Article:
Envelope wages, hidden production and labor productivity

Alessandro Di Nola 1 , Georgi Kocharkov 2  and Aleksandar Vasilev 3
  • 1 University of Konstanz, Konstanz, Germany
  • 2 Goethe University Frankfurt and Deutsche Bundesbank, Frankfurt am Main, Germany
  • 3 University of Licoln, Lincoln, UK
Alessandro Di Nola, Georgi Kocharkov and Aleksandar Vasilev


We evaluate the relative importance of aggregate labor productivity versus income taxes and social contributions for tax compliance in an economy with a large degree of informality. Empirical evidence points out that tax evasion in Europe happens through partially concealing wages and profits in formally registered enterprises. To this end, we build a model in which employer-employee pairs of heterogeneous productive capacities make joint decisions on the degree of tax evasion. The quantitative model is used to analyze the case of Bulgaria which has the largest informal economy in Europe and underwent a number of important tax reforms over the period 2000–2014, including the introduction of a flat income tax in 2008. The estimation strategy relies on matching the empirical series for the size of the informal economy and other aggregate outcomes for 2000–2014. Our counterfactual experiments show that the most important factor for the changing size of the informal economy is labor productivity, which accounts for more than 75% of the change. The variation in corporate income tax accounts for the rest. We find that the 2008 flat tax reform did not play any visible role in coping with informality.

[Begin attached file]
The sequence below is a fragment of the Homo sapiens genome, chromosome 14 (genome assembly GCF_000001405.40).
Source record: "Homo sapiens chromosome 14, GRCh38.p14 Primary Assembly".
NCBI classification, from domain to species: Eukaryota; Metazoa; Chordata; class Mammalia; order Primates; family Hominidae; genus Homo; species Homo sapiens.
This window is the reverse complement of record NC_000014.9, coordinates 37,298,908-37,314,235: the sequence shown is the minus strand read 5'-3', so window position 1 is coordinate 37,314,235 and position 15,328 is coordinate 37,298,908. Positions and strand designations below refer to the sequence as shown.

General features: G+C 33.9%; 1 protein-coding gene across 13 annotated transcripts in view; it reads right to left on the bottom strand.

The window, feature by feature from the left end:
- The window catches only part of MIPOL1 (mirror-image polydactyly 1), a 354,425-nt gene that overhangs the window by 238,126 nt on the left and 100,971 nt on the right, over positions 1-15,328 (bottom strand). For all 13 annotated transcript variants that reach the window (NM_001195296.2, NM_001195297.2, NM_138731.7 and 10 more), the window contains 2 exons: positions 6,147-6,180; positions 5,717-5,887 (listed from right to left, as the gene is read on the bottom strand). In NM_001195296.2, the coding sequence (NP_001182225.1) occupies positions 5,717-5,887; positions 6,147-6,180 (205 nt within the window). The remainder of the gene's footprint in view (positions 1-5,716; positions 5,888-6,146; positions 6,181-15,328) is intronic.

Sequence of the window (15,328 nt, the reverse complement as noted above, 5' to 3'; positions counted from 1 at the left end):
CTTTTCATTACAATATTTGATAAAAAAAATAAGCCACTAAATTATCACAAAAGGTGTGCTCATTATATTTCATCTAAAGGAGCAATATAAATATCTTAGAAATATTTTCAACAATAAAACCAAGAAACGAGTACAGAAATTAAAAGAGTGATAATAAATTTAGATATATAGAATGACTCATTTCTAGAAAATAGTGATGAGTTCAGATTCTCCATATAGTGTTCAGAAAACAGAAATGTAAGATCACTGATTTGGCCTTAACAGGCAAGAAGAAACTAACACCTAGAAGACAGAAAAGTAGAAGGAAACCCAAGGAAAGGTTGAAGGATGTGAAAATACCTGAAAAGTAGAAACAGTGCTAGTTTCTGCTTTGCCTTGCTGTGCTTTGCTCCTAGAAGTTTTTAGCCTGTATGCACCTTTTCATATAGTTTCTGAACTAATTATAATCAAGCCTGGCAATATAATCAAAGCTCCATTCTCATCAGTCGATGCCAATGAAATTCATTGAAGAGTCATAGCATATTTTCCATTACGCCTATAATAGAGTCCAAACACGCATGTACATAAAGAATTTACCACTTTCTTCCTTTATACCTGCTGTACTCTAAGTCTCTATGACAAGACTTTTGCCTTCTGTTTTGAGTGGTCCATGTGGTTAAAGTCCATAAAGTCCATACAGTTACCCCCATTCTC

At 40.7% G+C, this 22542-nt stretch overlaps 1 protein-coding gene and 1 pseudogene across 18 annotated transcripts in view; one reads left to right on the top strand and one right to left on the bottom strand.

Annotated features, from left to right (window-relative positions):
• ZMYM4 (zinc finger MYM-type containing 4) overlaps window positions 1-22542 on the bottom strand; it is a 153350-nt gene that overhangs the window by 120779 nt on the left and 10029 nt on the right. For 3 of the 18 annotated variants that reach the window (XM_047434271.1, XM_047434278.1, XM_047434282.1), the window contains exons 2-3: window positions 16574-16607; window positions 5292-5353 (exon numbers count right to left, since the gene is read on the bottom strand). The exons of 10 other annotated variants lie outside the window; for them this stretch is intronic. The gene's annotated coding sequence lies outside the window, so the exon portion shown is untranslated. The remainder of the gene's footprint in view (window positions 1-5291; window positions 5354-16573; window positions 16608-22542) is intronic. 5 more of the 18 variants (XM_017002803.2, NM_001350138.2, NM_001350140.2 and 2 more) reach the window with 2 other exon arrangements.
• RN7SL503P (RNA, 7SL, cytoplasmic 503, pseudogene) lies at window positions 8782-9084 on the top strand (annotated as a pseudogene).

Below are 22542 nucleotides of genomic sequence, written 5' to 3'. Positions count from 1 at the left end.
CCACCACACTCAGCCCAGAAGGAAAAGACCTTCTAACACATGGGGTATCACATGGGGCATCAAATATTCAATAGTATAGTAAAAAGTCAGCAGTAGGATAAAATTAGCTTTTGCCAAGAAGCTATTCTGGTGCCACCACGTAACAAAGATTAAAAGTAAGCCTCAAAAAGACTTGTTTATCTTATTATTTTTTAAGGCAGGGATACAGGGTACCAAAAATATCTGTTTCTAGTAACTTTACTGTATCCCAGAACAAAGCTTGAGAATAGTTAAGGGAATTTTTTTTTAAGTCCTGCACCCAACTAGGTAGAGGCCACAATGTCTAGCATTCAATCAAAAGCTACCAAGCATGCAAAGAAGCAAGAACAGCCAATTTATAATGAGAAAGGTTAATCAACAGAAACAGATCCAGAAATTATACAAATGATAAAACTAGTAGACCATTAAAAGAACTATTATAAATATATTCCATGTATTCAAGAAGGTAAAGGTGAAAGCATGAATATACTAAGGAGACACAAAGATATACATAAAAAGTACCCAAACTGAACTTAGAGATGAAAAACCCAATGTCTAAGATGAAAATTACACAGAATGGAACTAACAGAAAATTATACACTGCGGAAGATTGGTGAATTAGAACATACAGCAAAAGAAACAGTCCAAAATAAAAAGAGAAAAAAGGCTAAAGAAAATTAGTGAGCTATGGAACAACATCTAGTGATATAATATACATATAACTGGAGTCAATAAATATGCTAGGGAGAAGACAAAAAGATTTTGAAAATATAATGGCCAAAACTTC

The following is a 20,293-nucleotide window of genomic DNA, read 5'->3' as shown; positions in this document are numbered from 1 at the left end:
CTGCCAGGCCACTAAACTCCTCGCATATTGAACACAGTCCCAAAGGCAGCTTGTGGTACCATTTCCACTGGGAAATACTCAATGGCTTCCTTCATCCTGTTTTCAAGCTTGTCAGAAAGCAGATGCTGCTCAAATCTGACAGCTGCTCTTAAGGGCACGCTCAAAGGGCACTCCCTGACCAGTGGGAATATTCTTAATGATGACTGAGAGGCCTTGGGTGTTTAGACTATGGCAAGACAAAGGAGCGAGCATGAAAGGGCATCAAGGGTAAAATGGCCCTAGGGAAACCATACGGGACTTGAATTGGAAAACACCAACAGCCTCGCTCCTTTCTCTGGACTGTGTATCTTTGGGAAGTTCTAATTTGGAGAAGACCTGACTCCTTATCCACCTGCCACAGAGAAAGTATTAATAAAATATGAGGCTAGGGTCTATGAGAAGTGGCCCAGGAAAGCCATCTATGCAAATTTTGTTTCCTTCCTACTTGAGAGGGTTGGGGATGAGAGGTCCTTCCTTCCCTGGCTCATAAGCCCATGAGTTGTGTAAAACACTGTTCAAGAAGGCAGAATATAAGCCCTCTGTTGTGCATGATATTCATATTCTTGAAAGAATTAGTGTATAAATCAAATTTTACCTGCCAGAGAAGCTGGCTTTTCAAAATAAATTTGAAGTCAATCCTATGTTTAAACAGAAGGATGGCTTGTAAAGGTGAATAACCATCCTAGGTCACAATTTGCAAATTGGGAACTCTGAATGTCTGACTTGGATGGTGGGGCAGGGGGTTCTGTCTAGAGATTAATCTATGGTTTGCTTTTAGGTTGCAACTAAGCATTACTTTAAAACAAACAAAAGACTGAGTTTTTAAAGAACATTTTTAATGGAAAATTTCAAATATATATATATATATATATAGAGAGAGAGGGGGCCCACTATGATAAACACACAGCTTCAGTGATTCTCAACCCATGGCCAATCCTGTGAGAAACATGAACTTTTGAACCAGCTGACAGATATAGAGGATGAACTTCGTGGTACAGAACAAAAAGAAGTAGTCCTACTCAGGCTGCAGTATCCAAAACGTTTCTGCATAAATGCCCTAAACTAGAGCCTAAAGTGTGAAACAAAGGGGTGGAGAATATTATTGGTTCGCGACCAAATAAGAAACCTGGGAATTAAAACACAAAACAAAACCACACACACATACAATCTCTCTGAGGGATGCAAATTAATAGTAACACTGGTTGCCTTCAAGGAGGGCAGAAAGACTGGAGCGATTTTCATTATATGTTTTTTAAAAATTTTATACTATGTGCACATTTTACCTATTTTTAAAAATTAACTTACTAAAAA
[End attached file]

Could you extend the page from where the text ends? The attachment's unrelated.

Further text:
• Supplementary Material
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The B.E. Journal of Macroeconomics publishes significant research and scholarship in theoretical and applied macroeconomics. The range of topics includes business cycle research, economic growth, and monetary economics, as well as topics drawn from the substantial areas of overlap between macroeconomics and international economics, labor economics, finance, development economics, political economy, public economics, econometric theory.